Benefits of Herbs for Osteoarthritis
Herbal remedies are valuable weapons to use if you are living with osteoarthritis. Herbs work in several ways to maintain joint health, enhance mobility, and decrease pain. Let’s take a look at some of the most effective herbs for osteoarthritis to help make living with OA less challenging.
Devil’s claw is an herb from Africa. I have used it extensively for people who have a diagnosis of osteoarthritis. It is available in the forms of extracts, dried roots, capsules and pills. All are effective. If using the dried root, consume 1-3 grams three times daily. Follow label instructions if you are using a commercially prepared product.
In my experience, devil’s claw either works incredibly well or not at all. If it is going to work, symptoms are relieved in less than one month. I would not recommend using it for over a month if no improvement is felt. When devil’s claw works, it relieves joint stiffness and pain dramatically. Devil’s claw is one of the first herbs that I recommend when people suffer from osteoarthritis of the hands or fingers.
Shitake, maitake, and turkey tail mushrooms are classified as herbal adaptogens. Over the past few decades, a great deal of research has been conducted about the healing benefits of adaptogenic herbs.
Adaptogens are powerful, well-tolerated, slow-working herbs that strengthen the body, reduce wear and tear, and improve your ability to cope with chronic pain and stress. Adaptogenic mushrooms will help you to sleep better, undisturbed from joint pain. Flexibility will also be improved. The mushrooms take several months to reach maximum effectiveness.
Medicinal mushrooms prevent your joints from damage caused by free radicals. Turkey tail mushrooms may reduce free radical, age-related changes by up to 60 percent. Shitake and maitake mushrooms may be included in the diet or taken as herbal supplements. Fresh shitakes are available in large supermarkets, while maitakes grow in temperate climates and are available seasonally in some locales. You could also opt to grow your own mushrooms on pre-inoculated logs. If you gather wild mushrooms, be sure that you identify them properly. Turkey tails are not generally consumed as food, but include one or two cups of fresh shitakes or maitakes in your diet several times each week.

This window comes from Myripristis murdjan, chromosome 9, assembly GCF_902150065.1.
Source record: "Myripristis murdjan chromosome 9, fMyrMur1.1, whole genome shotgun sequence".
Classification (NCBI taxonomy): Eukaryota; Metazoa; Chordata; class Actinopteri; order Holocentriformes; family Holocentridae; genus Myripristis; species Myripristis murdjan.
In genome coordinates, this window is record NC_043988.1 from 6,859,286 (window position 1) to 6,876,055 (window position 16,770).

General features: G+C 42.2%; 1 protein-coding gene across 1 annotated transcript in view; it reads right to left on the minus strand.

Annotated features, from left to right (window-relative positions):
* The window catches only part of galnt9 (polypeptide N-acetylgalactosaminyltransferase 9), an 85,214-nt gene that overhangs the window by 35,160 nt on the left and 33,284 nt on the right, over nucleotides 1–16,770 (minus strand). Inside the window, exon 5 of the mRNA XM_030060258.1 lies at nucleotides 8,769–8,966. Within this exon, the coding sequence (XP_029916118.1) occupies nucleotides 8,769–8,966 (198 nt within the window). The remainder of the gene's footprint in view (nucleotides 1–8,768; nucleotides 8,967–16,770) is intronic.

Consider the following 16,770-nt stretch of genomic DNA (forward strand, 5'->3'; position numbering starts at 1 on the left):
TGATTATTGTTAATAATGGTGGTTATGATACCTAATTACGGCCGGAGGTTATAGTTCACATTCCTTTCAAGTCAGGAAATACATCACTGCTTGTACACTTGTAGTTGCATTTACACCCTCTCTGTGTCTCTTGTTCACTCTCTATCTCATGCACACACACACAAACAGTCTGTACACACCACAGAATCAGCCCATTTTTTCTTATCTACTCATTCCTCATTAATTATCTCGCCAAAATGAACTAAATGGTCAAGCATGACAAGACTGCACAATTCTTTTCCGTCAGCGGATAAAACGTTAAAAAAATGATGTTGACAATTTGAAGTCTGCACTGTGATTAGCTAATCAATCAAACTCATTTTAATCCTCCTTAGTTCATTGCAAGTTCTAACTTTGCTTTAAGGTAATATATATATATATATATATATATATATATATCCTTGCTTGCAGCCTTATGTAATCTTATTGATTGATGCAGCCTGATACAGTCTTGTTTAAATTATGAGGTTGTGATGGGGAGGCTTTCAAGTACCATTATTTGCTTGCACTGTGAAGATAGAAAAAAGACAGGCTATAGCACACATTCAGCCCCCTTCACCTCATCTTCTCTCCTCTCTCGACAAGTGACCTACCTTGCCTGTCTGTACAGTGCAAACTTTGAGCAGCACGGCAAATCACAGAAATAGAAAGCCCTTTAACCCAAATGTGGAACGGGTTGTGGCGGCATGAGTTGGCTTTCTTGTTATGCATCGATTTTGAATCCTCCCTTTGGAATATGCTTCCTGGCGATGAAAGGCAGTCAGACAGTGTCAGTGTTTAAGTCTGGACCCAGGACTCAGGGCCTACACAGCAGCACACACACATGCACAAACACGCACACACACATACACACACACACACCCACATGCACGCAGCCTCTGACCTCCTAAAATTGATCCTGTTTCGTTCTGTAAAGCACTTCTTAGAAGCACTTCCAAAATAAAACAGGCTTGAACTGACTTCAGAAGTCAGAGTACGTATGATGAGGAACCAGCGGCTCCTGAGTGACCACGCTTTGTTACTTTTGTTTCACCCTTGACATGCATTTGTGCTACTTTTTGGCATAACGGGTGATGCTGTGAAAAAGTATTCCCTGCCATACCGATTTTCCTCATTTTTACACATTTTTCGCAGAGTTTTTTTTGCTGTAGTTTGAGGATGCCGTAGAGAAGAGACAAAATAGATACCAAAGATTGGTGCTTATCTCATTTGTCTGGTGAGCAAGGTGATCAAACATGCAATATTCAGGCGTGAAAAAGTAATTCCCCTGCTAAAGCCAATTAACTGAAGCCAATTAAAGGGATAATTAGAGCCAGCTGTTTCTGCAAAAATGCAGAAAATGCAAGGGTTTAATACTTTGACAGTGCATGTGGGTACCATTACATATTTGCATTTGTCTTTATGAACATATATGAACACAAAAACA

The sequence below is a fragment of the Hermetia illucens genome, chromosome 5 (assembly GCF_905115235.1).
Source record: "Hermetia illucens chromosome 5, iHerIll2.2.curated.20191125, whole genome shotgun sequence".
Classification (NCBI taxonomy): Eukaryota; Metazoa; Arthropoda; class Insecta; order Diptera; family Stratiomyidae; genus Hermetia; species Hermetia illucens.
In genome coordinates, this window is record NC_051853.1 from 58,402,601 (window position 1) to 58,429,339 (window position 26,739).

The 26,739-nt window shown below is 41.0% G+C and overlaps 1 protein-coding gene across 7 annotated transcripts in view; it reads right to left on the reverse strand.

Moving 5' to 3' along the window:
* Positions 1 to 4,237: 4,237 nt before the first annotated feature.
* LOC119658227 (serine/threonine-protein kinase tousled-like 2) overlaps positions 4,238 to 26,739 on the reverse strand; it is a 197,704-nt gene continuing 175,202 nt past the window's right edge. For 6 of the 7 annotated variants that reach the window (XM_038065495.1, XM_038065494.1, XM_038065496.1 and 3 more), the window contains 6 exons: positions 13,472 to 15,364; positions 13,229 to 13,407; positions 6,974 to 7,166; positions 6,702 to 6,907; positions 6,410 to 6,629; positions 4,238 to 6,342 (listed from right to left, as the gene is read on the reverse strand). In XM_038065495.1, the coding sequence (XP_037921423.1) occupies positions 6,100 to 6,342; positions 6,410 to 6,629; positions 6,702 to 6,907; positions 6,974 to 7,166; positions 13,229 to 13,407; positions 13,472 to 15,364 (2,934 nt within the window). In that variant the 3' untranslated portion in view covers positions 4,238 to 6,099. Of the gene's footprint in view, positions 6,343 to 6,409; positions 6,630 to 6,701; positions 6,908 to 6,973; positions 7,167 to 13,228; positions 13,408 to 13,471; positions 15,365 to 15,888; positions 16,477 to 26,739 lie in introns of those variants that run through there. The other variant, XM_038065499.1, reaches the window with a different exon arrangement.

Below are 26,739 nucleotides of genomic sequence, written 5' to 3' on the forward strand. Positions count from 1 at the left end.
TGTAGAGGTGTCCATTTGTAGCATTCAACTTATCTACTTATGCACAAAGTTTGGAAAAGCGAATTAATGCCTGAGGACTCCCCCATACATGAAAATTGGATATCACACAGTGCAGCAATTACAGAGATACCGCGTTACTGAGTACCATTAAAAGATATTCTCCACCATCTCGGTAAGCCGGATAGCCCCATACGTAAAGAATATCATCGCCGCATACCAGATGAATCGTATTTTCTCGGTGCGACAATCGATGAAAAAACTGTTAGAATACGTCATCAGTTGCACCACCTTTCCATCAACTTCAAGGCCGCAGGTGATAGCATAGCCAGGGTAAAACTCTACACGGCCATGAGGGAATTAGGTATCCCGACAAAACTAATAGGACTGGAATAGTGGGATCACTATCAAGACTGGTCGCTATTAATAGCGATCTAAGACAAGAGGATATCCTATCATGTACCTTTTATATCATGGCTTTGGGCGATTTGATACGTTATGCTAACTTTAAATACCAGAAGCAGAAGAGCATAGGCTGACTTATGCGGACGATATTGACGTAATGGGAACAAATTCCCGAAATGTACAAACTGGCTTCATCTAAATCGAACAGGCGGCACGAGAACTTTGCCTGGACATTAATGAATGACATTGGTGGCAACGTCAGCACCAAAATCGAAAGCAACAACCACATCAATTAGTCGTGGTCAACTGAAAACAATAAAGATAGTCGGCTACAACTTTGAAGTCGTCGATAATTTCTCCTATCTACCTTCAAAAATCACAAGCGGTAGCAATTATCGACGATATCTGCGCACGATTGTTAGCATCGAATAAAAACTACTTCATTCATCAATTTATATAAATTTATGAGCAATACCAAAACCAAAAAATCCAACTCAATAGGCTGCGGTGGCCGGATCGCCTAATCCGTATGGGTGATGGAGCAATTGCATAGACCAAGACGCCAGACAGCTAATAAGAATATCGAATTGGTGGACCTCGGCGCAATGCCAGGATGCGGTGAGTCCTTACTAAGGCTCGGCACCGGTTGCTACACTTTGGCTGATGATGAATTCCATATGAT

If fresh mushrooms are unavailable, shitakes and maitakes may be purchased and used in dried forms. If you plan to purchase dried mushrooms for healing purposes, obtain them in bulk online from an herbalist, or at a natural food store, as the cost of packages sold in grocery stores is prohibitive and the amounts provided will be inadequate for medicinal use.
Turkey tail mushrooms are best consumed in tincture form. I do not recommend the use of pills or capsules as the healing compounds are not as readily available as those from the tinctured form. Concentrated shitake and maitake extracts are available as well; all are very effective. Follow label instructions.
Herbal poultices quickly and effectively relieve painful and stiff joints. It is simple to make a warming herbal poultice at home. The amounts in the following recipe may be adjusted dependent upon how large an area you are treating.
- Dried, powdered ginger
- Vinegar (any inexpensive vinegar will do)
- A soft thick cloth which is large enough to cover the affected joint.